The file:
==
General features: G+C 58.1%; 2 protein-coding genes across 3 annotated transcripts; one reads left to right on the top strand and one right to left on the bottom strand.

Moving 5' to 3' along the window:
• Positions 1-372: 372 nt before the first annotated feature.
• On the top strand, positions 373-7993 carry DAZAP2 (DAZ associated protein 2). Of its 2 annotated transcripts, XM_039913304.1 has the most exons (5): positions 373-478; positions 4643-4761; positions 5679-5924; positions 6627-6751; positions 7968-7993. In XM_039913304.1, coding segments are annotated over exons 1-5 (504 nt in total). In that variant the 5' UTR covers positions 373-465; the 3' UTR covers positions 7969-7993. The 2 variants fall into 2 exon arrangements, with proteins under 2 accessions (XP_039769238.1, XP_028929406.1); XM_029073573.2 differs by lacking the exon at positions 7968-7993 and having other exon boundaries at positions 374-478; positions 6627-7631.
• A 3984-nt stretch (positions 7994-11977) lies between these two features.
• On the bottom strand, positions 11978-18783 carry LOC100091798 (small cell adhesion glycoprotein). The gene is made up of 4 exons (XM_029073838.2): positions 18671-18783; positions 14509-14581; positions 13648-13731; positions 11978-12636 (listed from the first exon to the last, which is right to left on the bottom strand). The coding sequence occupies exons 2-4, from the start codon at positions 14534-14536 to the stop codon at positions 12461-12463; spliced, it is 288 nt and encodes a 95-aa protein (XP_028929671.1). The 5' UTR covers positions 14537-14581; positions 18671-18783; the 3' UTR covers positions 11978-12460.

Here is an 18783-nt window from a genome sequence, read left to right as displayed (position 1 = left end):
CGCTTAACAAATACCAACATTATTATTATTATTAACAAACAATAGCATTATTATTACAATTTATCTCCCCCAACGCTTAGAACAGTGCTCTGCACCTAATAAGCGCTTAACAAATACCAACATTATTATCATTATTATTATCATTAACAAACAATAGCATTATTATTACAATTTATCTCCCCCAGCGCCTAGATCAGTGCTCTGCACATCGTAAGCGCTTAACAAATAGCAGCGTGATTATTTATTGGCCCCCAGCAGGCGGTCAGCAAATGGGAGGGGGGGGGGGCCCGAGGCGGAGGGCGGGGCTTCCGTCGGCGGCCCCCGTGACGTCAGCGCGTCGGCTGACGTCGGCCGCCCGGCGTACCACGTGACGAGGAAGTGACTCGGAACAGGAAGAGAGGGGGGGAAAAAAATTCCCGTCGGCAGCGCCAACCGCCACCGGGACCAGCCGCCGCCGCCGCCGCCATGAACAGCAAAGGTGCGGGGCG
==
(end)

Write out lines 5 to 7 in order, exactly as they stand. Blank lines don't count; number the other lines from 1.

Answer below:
• A 3984-nt stretch (positions 7994-11977) lies between these two features.
• On the bottom strand, positions 11978-18783 carry LOC100091798 (small cell adhesion glycoprotein). The gene is made up of 4 exons (XM_029073838.2): positions 18671-18783; positions 14509-14581; positions 13648-13731; positions 11978-12636 (listed from the first exon to the last, which is right to left on the bottom strand). The coding sequence occupies exons 2-4, from the start codon at positions 14534-14536 to the stop codon at positions 12461-12463; spliced, it is 288 nt and encodes a 95-aa protein (XP_028929671.1). The 5' UTR covers positions 14537-14581; positions 18671-18783; the 3' UTR covers positions 11978-12460.

Here is an 18783-nt window from a genome sequence, read left to right as displayed (position 1 = left end):